Burlington’s Cannabis Retailers Require an Extra Permit to Open Shop

Burlington's Cannabis Retailers Require an Extra Permit to Open Shop

In order to legally sell cannabis products, dispensaries in Burlington will need to obtain a special licence.

In order to sell their wares in Burlington this fall, cannabis businesses will require a city permission.

Burlington’s City Council passed the new rule on Monday, and it will go into effect in time for the October 1st debut of Vermont’s adult-use market. Producers, like as growers and processors, are exempt from the city regulations, albeit they, like retailers, are required to have a state licence.

Local boards with the authority to grant or cancel cannabis licences are authorised by the state’s legislation. In Burlington, a commission made up of all 12 city council members will oversee the local cannabis industry after an application has been reviewed by a subcommittee.

Burlington’s city council members wanted additional authority over the local cannabis industry. The resolution to impose a special tax on marijuana sales was passed by the council in January 2021 so that the money raised could go toward initiatives that would increase the number of people of colour working in the business. The purpose was to help those who had been unfairly affected by the drug war.

However, state officials have concluded that cities cannot impose any new taxes on cannabis products beyond the existing 1 percent local option tax. Officials from Burlington wrote to the council to let them know they would be pushing for a change in those regulations during the upcoming legislative session.

While this is going on, the city’s Department of Business and Workforce Development will be providing training programmes for BIPOC entrepreneurs and facilitating access to loans and grants from a state development fund. The state has also promised to aid “social equity applicants,” which includes persons of colour and those with prior incarceration for cannabis-related charges, in entering the industry.

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Meagan Tuttle, the city’s director of planning, updated the council on cannabis zoning regulations and said dispensaries will be regulated in the same way as any other retail business. The one caveat is that, according to state law, pot businesses must be located no less than 500 feet from any school. Over the next few weeks, the city will release a map detailing the limits of these buffer areas.

As part of the continuing redistricting process, the council earlier passed a resolution directing city staff to create a new voting map.

Since 2015, the city has had a total of 12 councillors representing the city’s 8 wards and 4 districts (North, South, East, and Central). With two wards making up each district, voters can choose between two representatives: a ward councillor and a district councillor.

However, the revised plan calls for seven wards, each with two council members, and two single-member districts.

It was deemed impractical or problematic with various configurations proposed by municipal officials to maintain New North End and Old North End as two separate neighbourhoods inside the city.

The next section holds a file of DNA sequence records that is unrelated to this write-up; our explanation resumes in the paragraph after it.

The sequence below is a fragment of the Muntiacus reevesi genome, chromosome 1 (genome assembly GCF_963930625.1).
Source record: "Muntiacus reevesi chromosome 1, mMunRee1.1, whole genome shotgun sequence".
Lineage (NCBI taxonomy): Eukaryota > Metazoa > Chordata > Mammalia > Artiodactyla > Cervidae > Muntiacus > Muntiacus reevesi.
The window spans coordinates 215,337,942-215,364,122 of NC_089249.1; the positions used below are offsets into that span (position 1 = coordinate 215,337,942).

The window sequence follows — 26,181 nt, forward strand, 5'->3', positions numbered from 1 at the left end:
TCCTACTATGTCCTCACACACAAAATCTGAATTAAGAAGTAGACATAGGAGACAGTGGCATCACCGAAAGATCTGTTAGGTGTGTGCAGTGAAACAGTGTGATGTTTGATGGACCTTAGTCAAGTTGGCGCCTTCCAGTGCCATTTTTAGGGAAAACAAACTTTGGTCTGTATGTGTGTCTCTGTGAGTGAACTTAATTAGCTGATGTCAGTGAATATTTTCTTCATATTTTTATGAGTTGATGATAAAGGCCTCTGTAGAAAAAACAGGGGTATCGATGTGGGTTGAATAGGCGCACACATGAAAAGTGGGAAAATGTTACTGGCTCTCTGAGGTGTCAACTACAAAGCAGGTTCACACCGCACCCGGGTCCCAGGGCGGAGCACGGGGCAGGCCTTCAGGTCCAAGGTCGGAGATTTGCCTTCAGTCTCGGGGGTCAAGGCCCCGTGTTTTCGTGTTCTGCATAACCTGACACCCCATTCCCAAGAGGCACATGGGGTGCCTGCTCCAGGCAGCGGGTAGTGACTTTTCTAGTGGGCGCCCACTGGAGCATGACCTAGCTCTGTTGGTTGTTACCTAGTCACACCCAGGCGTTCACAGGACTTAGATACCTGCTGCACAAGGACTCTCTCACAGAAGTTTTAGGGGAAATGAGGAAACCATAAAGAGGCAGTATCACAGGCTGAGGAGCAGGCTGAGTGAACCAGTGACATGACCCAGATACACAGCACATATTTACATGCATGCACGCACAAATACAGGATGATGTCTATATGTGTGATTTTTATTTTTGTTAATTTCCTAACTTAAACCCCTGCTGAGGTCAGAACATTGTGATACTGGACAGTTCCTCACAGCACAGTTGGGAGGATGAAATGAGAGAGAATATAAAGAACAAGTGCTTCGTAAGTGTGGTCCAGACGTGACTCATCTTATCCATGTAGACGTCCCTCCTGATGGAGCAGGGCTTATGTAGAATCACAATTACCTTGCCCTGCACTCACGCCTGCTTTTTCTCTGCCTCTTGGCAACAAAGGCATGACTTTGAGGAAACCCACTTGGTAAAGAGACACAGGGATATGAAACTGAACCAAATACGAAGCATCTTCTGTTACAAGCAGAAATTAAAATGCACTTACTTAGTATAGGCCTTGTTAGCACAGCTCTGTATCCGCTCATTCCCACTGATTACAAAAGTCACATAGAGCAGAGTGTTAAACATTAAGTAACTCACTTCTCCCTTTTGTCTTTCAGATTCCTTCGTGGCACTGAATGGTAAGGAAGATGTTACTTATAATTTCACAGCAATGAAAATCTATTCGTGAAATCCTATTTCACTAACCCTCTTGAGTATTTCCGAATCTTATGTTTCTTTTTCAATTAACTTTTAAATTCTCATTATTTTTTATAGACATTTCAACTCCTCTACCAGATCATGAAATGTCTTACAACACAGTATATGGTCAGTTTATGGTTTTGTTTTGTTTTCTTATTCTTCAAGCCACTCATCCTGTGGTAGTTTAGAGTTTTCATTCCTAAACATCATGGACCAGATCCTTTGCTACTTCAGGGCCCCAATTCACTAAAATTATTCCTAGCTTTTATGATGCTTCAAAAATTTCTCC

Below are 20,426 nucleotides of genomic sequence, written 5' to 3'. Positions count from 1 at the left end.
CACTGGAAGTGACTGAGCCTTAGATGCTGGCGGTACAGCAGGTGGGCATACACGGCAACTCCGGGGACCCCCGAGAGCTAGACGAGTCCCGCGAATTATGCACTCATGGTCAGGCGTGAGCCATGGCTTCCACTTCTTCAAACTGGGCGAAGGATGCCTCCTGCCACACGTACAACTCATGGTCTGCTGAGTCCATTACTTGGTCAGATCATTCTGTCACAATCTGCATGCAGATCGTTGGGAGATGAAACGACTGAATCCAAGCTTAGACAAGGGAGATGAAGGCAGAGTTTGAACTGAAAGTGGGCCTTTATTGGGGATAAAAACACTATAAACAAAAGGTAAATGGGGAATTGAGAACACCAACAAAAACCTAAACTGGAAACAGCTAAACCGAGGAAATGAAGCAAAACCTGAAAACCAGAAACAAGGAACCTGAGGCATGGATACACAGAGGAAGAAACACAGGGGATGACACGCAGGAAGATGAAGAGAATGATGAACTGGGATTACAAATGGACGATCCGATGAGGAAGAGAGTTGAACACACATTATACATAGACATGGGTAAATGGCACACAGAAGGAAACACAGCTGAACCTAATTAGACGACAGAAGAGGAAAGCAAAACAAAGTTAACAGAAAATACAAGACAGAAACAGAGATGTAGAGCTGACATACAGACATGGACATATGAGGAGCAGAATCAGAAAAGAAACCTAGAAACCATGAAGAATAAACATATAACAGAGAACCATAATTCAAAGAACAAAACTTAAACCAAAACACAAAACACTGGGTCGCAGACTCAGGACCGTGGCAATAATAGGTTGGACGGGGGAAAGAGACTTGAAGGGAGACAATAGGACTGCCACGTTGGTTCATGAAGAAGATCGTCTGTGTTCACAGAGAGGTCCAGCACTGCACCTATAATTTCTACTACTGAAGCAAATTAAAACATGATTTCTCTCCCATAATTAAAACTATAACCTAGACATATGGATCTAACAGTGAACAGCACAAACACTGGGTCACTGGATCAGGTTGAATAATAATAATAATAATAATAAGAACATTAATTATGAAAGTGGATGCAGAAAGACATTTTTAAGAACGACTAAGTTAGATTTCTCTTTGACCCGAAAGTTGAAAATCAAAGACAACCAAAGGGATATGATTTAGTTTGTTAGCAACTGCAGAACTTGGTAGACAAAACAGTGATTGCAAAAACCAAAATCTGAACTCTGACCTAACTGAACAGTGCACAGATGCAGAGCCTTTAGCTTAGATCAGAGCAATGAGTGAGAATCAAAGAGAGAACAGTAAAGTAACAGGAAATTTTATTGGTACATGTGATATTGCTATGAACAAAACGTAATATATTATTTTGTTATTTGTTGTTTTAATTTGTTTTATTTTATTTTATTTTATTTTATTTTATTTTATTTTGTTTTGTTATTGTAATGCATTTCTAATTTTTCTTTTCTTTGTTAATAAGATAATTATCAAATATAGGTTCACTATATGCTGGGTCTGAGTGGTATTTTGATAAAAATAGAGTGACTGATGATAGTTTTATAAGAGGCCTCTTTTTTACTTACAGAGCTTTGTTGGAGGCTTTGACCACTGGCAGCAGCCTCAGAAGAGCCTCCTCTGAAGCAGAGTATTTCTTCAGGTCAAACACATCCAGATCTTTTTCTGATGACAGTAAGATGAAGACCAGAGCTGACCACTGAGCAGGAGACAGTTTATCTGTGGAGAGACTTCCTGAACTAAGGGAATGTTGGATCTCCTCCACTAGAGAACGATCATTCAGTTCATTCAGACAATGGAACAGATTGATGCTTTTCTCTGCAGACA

Since the spring, council members have been debating reapportionment, but no one has been able to reach a decision. A new U.S. Census forces cities like Burlington to redistrict their electoral maps to create districts with roughly similar populations. Council members have seen a map with seven wards, as well as maps with eight and twelve wards and between twelve and sixteen council members.

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Alternate plans have been offered by several mapping groups. One group has proposed a design with eight districts that would preserve the current division between Old and New North End. The plan would also create a new “downtown” ward to represent the interests of the city’s large college student population, which currently dominates the existing Ward 8 of the city. The aims can be achieved to some extent by another group’s map as well.

You may get a map of the city’s new wards (there are now seven) on the city’s website. The council’s ultimate goal is to finalise a proposal that will be on a ballot in the near future.

Councilwoman Zoraya Hightower (P-Ward 1) remarked, “I don’t know if this is definitely the one that we want, but I think that this may end up being a compromise.”

On Monday, council members also approved roughly $1.5 million in building contracts for an Elmwood Avenue community shelter.

The 30 shelter pods, modular bathroom facility, and community resource centre will be built using money designated for coronavirus relief. Around 35 individuals will be temporarily housed in the pods, which will be equipped with modern conveniences such as power, heating, and air conditioning.

In the latter half of last week, construction began on the property. When city officials asked city attorneys whether they needed council approval for the contracts, they were told no because the Board of Finance had already approved them. However, city attorneys later changed their minds and the matter was brought up at Monday night’s meeting.

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